Computational protocol: A gating motif in the translocation channel sets the hydrophobicity threshold for signal sequence function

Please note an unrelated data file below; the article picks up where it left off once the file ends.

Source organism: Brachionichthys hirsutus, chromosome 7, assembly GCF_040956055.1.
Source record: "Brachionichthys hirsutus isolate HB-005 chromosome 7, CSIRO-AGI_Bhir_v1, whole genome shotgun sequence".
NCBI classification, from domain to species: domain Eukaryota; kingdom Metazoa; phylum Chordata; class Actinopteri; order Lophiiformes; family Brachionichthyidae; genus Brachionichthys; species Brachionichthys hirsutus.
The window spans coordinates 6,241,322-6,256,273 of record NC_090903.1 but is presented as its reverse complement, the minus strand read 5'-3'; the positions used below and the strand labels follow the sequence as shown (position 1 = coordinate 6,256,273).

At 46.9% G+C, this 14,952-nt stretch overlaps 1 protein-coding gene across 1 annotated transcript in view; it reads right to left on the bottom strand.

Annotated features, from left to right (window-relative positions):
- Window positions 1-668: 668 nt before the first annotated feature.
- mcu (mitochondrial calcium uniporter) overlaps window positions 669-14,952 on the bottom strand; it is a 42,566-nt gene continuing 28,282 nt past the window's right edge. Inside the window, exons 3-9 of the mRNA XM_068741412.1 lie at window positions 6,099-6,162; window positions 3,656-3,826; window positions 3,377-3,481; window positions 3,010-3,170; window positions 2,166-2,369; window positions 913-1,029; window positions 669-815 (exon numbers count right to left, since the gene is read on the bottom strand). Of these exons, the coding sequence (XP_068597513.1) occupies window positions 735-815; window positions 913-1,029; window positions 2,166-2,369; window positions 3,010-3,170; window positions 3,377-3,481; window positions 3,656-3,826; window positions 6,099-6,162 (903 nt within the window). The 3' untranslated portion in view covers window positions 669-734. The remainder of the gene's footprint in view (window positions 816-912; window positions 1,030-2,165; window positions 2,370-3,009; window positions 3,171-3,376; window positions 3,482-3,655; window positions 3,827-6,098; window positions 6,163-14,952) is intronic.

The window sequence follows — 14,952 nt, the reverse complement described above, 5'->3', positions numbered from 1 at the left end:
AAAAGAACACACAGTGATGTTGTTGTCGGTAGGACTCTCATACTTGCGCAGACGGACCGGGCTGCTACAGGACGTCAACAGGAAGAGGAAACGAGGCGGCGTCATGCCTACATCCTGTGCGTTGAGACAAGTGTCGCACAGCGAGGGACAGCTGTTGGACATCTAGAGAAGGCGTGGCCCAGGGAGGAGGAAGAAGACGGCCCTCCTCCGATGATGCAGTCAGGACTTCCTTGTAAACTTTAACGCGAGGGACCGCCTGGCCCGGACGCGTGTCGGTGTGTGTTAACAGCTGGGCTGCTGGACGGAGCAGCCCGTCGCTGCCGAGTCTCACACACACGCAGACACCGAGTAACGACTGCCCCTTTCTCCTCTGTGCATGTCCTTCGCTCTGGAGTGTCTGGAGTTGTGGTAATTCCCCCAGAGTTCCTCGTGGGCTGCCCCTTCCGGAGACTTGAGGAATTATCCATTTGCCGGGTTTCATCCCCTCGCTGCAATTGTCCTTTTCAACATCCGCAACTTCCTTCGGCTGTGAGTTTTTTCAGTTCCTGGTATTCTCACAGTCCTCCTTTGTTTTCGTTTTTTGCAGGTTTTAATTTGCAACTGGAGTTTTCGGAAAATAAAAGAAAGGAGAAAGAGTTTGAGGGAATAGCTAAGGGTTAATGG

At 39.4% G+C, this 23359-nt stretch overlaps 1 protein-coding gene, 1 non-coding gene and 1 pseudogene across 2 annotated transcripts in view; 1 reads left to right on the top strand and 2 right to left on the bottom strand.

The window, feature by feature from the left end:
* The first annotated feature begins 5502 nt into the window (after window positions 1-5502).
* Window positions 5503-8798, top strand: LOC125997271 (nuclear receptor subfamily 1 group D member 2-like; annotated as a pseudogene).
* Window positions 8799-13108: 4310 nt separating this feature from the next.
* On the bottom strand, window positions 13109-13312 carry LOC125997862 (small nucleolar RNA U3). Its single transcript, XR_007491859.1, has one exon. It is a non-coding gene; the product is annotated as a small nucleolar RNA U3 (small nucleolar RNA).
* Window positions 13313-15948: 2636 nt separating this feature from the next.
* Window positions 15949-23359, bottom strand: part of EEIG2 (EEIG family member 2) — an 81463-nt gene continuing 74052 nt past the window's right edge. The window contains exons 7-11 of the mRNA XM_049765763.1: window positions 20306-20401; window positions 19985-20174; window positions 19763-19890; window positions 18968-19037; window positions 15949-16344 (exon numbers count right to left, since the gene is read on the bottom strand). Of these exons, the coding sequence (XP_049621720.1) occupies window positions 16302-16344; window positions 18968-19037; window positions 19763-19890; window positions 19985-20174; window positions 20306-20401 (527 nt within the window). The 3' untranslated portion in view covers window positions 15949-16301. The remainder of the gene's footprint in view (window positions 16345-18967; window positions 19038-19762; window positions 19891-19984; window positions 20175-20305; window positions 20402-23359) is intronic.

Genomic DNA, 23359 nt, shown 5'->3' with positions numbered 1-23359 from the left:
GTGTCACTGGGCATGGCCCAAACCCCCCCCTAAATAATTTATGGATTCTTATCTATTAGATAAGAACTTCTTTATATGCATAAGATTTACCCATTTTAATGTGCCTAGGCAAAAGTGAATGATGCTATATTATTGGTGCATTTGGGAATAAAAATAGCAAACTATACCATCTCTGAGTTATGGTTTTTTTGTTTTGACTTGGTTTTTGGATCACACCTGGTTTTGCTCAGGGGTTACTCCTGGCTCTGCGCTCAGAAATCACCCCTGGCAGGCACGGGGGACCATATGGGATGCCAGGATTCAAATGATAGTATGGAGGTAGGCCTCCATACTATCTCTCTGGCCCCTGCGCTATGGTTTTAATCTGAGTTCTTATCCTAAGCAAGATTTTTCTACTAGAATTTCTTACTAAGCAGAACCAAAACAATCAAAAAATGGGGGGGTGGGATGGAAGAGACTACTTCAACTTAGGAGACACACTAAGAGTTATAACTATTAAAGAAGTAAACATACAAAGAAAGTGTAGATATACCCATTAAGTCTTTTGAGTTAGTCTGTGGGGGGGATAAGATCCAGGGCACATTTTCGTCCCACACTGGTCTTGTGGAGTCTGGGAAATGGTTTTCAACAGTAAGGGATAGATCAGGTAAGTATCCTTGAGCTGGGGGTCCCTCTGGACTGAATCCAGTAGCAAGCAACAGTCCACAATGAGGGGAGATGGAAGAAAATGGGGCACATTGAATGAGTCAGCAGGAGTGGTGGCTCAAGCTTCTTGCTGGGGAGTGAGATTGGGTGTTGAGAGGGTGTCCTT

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[…] Eukaryotic Sec61 sequences were retrieved from the National Center for Biotechnology Information (NCBI) database by searching for Sec61 and SecY. After sequence alignment, duplicate sequences or very closely related sequences from a single species were eliminated to obtain a single Sec61 sequence for each eukaryote. Chloroplast SecY sequences and fungal Ssh1 sequences were excluded from the eukaryotic Sec61 alignment. Eubacterial and archaebacterial SecY sequences were retrieved from the NCBI database by searching for SecY and sequence lengths of 350 to 550 residues. From the obtained sequences, we removed duplicate sequences, severely truncated sequences, and a small number of sequences derived from unclassified eubacteria. SecY2 proteins, which have few in vivo substrates, were also removed from the eubacterial alignment. Alignment of sequences was achieved using MUSCLE, and the eubacterial sequences were sorted based on taxonomy. Sequence alignment and analysis were performed using the following software packages: Jalview, BioEdit sequence alignment editor (version 7.1.3), and BioPython (). Sequence logos were made using WebLogo.The hydrophobicity of the signal sequence of CPY and derivatives thereof was estimated using an in vivo hydrophobicity scale () as implemented using the ΔG server (http://dgpred.cbr.su.se/). A window corresponding to residues 1–20 of CPY or its derivatives was used to apply a similar calculation method for CPY deletion mutants and point mutants. The position-specific hydrophobicity of amino acid substitutions at T87, Q129, and N302 was also calculated using the ΔG server and the amino sequences of TM2, TM3, and TM7 of S. cerevisiae Sec61. […]

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